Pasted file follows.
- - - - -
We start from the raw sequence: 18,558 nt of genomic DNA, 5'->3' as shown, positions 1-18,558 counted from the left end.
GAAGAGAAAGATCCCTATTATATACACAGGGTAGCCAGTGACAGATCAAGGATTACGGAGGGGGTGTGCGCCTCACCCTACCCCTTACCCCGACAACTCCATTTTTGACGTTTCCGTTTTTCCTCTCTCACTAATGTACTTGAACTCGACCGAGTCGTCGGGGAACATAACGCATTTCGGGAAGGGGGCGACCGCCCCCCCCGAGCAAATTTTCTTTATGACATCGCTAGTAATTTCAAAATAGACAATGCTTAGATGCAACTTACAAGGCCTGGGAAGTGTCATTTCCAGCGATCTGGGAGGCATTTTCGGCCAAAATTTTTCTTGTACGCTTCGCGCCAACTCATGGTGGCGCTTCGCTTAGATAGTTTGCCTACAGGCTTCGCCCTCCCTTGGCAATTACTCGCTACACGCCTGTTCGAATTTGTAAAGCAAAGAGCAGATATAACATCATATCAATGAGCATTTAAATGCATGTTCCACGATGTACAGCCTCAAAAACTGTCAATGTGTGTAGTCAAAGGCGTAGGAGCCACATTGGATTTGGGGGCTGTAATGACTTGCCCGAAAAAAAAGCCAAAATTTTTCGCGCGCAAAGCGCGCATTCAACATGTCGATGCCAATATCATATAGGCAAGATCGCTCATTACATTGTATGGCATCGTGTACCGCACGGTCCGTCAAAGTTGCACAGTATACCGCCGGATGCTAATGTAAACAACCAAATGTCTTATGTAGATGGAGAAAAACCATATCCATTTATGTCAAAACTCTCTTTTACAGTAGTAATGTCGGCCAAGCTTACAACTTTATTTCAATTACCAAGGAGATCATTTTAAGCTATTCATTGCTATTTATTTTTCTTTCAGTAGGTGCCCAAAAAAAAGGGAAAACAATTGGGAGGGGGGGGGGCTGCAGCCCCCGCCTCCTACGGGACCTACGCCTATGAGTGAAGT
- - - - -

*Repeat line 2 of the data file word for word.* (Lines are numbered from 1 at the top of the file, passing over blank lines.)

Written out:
GAAGAGAAAGATCCCTATTATATACACAGGGTAGCCAGTGACAGATCAAGGATTACGGAGGGGGTGTGCGCCTCACCCTACCCCTTACCCCGACAACTCCATTTTTGACGTTTCCGTTTTTCCTCTCTCACTAATGTACTTGAACTCGACCGAGTCGTCGGGGAACATAACGCATTTCGGGAAGGGGGCGACCGCCCCCCCCGAGCAAATTTTCTTTATGACATCGCTAGTAATTTCAAAATAGACAATGCTTAGATGCAACTTACAAGGCCTGGGAAGTGTCATTTCCAGCGATCTGGGAGGCATTTTCGGCCAAAATTTTTCTTGTACGCTTCGCGCCAACTCATGGTGGCGCTTCGCTTAGATAGTTTGCCTACAGGCTTCGCCCTCCCTTGGCAATTACTCGCTACACGCCTGTTCGAATTTGTAAAGCAAAGAGCAGATATAACATCATATCAATGAGCATTTAAATGCATGTTCCACGATGTACAGCCTCAAAAACTGTCAATGTGTGTAGTCAAAGGCGTAGGAGCCACATTGGATTTGGGGGCTGTAATGACTTGCCCGAAAAAAAAGCCAAAATTTTTCGCGCGCAAAGCGCGCATTCAACATGTCGATGCCAATATCATATAGGCAAGATCGCTCATTACATTGTATGGCATCGTGTACCGCACGGTCCGTCAAAGTTGCACAGTATACCGCCGGATGCTAATGTAAACAACCAAATGTCTTATGTAGATGGAGAAAAACCATATCCATTTATGTCAAAACTCTCTTTTACAGTAGTAATGTCGGCCAAGCTTACAACTTTATTTCAATTACCAAGGAGATCATTTTAAGCTATTCATTGCTATTTATTTTTCTTTCAGTAGGTGCCCAAAAAAAAGGGAAAACAATTGGGAGGGGGGGGGGCTGCAGCCCCCGCCTCCTACGGGACCTACGCCTATGAGTGAAGT